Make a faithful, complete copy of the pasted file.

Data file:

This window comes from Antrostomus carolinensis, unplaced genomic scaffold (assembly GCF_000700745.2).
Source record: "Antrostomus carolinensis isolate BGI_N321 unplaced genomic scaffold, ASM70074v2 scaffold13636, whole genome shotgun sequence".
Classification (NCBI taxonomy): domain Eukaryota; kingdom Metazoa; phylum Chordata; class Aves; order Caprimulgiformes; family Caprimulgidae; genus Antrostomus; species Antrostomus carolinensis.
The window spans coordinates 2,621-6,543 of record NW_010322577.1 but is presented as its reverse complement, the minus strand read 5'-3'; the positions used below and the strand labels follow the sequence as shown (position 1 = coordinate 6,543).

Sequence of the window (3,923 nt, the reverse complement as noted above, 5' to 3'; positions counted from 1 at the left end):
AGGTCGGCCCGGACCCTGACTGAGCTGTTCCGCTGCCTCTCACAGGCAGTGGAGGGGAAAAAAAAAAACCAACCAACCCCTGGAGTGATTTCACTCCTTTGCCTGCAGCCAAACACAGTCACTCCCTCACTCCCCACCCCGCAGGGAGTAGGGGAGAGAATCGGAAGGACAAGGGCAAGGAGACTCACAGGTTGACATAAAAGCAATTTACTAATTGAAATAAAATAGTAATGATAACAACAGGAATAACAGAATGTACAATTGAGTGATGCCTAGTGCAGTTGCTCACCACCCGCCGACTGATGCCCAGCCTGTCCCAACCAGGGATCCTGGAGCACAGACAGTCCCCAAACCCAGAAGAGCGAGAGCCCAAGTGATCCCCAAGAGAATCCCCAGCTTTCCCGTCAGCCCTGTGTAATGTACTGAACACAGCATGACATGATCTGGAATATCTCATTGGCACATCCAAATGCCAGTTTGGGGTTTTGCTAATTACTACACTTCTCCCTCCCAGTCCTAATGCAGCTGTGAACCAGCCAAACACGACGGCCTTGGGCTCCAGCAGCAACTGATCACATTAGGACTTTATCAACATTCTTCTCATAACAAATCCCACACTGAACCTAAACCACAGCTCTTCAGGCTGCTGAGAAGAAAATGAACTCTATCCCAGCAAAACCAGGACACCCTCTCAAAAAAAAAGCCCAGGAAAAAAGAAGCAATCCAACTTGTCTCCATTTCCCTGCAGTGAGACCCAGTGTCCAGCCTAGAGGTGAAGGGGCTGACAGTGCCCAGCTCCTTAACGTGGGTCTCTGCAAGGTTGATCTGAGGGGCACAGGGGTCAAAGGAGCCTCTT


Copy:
This window comes from Antrostomus carolinensis, unplaced genomic scaffold (assembly GCF_000700745.2).
Source record: "Antrostomus carolinensis isolate BGI_N321 unplaced genomic scaffold, ASM70074v2 scaffold13636, whole genome shotgun sequence".
Classification (NCBI taxonomy): domain Eukaryota; kingdom Metazoa; phylum Chordata; class Aves; order Caprimulgiformes; family Caprimulgidae; genus Antrostomus; species Antrostomus carolinensis.
The window spans coordinates 2,621-6,543 of record NW_010322577.1 but is presented as its reverse complement, the minus strand read 5'-3'; the positions used below and the strand labels follow the sequence as shown (position 1 = coordinate 6,543).

Sequence of the window (3,923 nt, the reverse complement as noted above, 5' to 3'; positions counted from 1 at the left end):
AGGTCGGCCCGGACCCTGACTGAGCTGTTCCGCTGCCTCTCACAGGCAGTGGAGGGGAAAAAAAAAAACCAACCAACCCCTGGAGTGATTTCACTCCTTTGCCTGCAGCCAAACACAGTCACTCCCTCACTCCCCACCCCGCAGGGAGTAGGGGAGAGAATCGGAAGGACAAGGGCAAGGAGACTCACAGGTTGACATAAAAGCAATTTACTAATTGAAATAAAATAGTAATGATAACAACAGGAATAACAGAATGTACAATTGAGTGATGCCTAGTGCAGTTGCTCACCACCCGCCGACTGATGCCCAGCCTGTCCCAACCAGGGATCCTGGAGCACAGACAGTCCCCAAACCCAGAAGAGCGAGAGCCCAAGTGATCCCCAAGAGAATCCCCAGCTTTCCCGTCAGCCCTGTGTAATGTACTGAACACAGCATGACATGATCTGGAATATCTCATTGGCACATCCAAATGCCAGTTTGGGGTTTTGCTAATTACTACACTTCTCCCTCCCAGTCCTAATGCAGCTGTGAACCAGCCAAACACGACGGCCTTGGGCTCCAGCAGCAACTGATCACATTAGGACTTTATCAACATTCTTCTCATAACAAATCCCACACTGAACCTAAACCACAGCTCTTCAGGCTGCTGAGAAGAAAATGAACTCTATCCCAGCAAAACCAGGACACCCTCTCAAAAAAAAAGCCCAGGAAAAAAGAAGCAATCCAACTTGTCTCCATTTCCCTGCAGTGAGACCCAGTGTCCAGCCTAGAGGTGAAGGGGCTGACAGTGCCCAGCTCCTTAACGTGGGTCTCTGCAAGGTTGATCTGAGGGGCACAGGGGTCAAAGGAGCCTCTT